U.S. ambassador accuses China of 'bullying' with 'propaganda ads'

BEIJING (Reuters) - A week after an official Chinese newspaper ran a four-page ad in a U.S. daily touting the mutual benefits of U.S.-China trade, the U.S. ambassador to China accused Beijing of using the American press to spread propaganda.

FILE PHOTO: U.S. Ambassador to China Terry Branstad speaks to the media in front of his residence in Beijing, China June 28, 2017. REUTERS/Thomas Peter

U.S. President Donald Trump last Wednesday referred to the China Daily’s paid supplement in the Des Moines Register - the state of Iowa’s biggest selling newspaper - after accusing China of seeking to meddle in the Nov. 6 U.S. congressional elections, a charge China denies.

Trump’s accusation that Beijing was trying to meddle in U.S. elections marked what U.S. officials told Reuters was a new phase in an escalating campaign by Washington to put pressure on China.

While it is normal for foreign governments to place advertisements to promote trade, Beijing and Washington are currently locked in an escalating trade war that has seen them level rounds of tariffs on each other’s imports.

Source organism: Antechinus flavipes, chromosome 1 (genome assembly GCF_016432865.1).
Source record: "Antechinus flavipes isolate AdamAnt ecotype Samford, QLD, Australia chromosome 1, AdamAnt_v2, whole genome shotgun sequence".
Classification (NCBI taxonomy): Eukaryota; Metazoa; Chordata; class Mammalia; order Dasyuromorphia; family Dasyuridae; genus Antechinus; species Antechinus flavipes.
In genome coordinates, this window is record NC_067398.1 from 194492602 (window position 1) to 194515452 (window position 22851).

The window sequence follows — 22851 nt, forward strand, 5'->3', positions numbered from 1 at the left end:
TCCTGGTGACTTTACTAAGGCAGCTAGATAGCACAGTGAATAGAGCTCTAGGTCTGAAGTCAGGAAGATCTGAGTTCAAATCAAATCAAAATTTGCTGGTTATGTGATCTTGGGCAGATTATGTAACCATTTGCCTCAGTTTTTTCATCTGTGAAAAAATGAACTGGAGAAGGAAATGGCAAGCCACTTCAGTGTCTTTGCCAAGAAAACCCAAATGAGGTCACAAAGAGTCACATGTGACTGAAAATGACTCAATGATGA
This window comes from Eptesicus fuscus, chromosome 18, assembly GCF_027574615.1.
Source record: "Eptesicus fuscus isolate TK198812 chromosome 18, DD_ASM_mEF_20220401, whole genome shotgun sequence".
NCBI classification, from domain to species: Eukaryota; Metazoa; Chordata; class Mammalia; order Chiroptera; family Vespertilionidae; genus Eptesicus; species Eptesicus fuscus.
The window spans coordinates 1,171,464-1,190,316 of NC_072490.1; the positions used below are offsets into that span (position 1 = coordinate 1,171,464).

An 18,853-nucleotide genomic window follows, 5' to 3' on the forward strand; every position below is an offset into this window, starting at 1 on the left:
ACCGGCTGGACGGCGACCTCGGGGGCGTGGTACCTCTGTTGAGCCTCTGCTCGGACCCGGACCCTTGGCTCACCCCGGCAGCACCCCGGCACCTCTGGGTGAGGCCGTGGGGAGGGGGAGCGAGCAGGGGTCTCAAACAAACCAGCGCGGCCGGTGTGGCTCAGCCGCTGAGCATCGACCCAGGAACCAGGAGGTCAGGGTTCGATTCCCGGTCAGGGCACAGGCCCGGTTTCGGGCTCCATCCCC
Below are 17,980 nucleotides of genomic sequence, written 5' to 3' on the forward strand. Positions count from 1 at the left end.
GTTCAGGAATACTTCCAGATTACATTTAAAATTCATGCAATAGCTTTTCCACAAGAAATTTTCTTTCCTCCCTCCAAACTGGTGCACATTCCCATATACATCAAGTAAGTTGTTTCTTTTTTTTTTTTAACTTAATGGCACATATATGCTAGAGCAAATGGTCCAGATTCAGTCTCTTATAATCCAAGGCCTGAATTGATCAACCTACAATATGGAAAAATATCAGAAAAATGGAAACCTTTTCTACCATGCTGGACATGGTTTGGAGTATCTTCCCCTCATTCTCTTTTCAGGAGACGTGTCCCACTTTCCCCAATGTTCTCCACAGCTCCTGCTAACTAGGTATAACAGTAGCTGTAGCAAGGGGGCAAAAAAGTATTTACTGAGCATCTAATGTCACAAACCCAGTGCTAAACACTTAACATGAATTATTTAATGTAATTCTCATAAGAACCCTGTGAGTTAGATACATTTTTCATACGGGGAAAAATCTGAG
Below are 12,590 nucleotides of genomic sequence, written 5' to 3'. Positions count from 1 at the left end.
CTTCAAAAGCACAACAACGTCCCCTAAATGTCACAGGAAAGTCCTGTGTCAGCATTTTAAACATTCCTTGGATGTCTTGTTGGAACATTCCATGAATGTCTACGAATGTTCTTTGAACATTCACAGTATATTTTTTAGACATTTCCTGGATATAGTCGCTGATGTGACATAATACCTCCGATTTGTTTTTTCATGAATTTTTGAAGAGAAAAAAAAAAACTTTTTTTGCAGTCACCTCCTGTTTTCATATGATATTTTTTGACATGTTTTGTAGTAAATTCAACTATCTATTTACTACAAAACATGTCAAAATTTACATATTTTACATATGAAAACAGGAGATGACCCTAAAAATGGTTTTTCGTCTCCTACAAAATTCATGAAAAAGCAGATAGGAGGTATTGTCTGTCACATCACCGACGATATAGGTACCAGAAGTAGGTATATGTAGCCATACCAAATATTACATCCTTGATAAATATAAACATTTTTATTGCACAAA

China’s retaliatory tariffs early in the trade war were designed to hit exporters in states such as Iowa that supported Trump’s Republican Party, Chinese and U.S. experts have said.

Terry Branstad, the U.S. ambassador to China and the former longtime governor of Iowa, a major exporter of agricultural goods to China, said Beijing had hurt American workers, farmers and businesses.

China, Branstad wrote in an opinion piece in Sunday’s Des Moines Register, “is now doubling down on that bullying by running propaganda ads in our own free press.”

“In disseminating its propaganda, China’s government is availing itself of America’s cherished tradition of free speech and a free press by placing a paid advertisement in the Des Moines Register,” Branstad wrote.

“In contrast, at the newsstand down the street here in Beijing, you will find limited dissenting voices and will not see any true reflection of the disparate opinions that the Chinese people may have on China’s troubling economic trajectory, given that media is under the firm thumb of the Chinese Communist Party,” he wrote.

He added that “one of China’s most prominent newspapers dodged the offer to publish” his article, although he did not say which newspaper.

Reporting by Tony Munroe; Editing by Elaine Hardcastle